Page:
The illusion of being equal, prosperous and employed
This year was a special year for Indonesia: per capita GDP reached beyond $3,000 for the first time in Indonesia’s history.
Some economists believe that $3,000 is a psychological level at which GDP growth tends to continue, often at a faster pace. At this level of earning, people have significant disposable income that will stimulate consumer demand and produce growth in the supply of goods and services, en route to a larger economic pie.
Per capita GDP is one of the most important macroeconomic indicators; it is the mother of all indicators. If per capita GDP grows, it is very likely other macroeconomic indicators will also improve.
In line with the increase in per capita GDP, Indonesia’s unemployment rate, poverty rate, GINI index, foreign reserves, trade balance, exchange rate, public debt ratio to GDP and capital market index, also show encouraging development. On various occasions, the president and ministers have quoted these figures to explain their achievement in economic areas.
However, despite these encouraging figures, people still feel that their lives are not better off. A gap exists between statistics and reality. People are unhappy with the situation and some prominent figures accuse the government of lying to the public, a serious accusation.
Poverty, unemployment, inequality
In addition to per capita GDP growth, the poverty rate, the unemployment rate and income inequality level are other important indicators. They are associated with the living conditions of the masses and disturbances of these three factors could create political instability, as shown by the recent uprisings in North Africa and the Middle East.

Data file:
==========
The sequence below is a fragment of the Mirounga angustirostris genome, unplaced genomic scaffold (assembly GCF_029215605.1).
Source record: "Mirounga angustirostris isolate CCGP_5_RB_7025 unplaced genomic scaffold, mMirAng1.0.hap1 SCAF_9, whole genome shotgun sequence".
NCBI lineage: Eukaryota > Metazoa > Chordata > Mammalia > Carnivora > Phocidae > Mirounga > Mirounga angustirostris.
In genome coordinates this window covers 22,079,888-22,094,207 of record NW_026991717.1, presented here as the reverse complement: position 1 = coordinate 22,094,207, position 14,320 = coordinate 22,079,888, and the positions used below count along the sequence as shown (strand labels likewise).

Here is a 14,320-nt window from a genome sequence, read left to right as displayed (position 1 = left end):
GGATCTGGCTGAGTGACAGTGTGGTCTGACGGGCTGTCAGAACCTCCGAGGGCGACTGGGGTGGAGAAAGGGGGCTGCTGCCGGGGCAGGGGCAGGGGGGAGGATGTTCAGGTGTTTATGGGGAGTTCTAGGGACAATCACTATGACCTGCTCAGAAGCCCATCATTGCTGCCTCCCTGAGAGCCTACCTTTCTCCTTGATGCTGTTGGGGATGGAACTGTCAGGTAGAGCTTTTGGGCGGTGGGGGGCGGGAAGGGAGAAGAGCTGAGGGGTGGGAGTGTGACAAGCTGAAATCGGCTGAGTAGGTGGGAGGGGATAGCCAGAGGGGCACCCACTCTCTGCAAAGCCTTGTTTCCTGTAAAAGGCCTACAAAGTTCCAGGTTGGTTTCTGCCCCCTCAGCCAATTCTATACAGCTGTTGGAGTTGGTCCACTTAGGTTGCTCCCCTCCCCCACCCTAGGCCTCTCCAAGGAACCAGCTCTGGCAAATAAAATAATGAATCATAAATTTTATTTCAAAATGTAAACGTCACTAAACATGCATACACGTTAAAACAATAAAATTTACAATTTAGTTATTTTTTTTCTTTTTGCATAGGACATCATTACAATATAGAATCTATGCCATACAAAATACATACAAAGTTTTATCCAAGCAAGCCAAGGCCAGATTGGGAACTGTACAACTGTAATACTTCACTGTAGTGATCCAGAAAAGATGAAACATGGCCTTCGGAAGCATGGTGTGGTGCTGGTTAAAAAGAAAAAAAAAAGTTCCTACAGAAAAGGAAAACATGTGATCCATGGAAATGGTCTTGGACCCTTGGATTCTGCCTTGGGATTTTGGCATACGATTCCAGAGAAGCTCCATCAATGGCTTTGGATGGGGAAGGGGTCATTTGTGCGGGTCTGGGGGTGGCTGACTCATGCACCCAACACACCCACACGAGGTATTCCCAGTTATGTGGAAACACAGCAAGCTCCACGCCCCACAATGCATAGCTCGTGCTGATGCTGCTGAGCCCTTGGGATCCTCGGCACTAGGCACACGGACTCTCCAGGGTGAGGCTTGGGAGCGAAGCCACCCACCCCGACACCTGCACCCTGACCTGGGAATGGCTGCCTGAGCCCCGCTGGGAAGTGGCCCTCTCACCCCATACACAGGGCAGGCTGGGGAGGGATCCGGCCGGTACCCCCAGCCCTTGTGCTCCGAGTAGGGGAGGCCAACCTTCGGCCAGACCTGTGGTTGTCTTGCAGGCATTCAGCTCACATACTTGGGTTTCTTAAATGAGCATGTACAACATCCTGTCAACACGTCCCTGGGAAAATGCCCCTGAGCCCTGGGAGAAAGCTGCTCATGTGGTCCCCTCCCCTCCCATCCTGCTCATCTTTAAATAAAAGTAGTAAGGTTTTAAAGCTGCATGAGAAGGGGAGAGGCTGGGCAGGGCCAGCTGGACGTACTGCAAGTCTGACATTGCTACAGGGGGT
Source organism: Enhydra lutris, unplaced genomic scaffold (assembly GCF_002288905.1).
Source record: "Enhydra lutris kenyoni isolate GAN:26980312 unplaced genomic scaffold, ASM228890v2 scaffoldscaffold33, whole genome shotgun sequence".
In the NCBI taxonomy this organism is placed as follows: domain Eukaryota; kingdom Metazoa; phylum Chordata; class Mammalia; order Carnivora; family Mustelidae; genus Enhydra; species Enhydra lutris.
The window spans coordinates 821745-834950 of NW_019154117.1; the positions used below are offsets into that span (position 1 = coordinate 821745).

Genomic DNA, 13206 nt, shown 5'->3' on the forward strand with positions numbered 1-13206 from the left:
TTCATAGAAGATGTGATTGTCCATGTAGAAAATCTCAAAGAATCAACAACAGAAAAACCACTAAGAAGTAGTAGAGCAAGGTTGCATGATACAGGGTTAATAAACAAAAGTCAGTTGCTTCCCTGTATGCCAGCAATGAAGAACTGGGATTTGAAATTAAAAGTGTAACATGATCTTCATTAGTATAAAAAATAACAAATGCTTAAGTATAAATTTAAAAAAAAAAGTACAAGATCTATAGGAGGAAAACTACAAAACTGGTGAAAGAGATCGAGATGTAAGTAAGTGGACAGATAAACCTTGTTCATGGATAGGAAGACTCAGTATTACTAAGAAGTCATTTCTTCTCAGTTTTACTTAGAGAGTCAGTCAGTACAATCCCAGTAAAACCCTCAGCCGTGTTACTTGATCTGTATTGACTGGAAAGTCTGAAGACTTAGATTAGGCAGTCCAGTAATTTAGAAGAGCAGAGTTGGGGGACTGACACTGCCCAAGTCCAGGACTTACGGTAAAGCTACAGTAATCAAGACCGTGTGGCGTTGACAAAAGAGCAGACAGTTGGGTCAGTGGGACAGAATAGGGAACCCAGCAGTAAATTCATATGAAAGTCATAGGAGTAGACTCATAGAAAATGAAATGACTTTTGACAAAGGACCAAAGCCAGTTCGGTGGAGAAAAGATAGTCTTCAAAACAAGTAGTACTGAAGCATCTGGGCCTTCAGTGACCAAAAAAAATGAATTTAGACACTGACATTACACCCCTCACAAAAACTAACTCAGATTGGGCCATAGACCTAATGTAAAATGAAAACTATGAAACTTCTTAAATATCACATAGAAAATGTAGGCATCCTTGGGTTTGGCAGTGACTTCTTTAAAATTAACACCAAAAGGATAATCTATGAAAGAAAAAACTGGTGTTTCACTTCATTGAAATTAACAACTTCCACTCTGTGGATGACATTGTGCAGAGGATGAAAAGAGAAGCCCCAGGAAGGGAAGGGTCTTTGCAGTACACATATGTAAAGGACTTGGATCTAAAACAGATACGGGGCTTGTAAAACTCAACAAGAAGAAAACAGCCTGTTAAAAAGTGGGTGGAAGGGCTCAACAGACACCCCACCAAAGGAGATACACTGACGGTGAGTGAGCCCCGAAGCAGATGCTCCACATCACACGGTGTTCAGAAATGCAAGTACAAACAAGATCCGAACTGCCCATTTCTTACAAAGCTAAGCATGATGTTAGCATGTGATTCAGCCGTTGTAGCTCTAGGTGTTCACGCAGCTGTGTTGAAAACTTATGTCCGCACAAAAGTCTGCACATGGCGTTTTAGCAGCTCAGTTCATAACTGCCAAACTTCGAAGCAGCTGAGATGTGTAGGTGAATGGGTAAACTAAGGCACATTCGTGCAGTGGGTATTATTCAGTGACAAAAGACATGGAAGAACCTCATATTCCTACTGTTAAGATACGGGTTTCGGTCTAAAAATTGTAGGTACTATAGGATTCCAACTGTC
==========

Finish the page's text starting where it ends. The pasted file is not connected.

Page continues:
Referring to the official figure, the poverty rate in Indonesia decreased from 16.7% in 2004 to 13.3% in 2010. Over the same period, the unemployment rate went down from 10% to 7.4%. These are great achievements. However, attention should be focused not only on the figures, but also on how the indicators are measured.
Indonesia’s government defines the poverty line as monthly per capita income of Rp211,700 or $24. This means that a single person who earns more than $24 per-month – lower than the World Bank threshold of $38, is not considered poor. The sum of $24 is equivalent to the price of 10 Big Macs, the cost of a taxi ride from Jakarta to Soekarno-Hatta Airport, or the price of one local-branded pair of blue jeans. This is a very low standard.
The unemployment rate is another controversial indicator. Each country has a different definition of unemployment. Indonesia use the International Labor Organization (ILO) recommendation for measuring unemployment, which means that those who worked at least one hour last week are considered as employed. However by working for an hour a week, people will not be able to survive. This is far from realistic.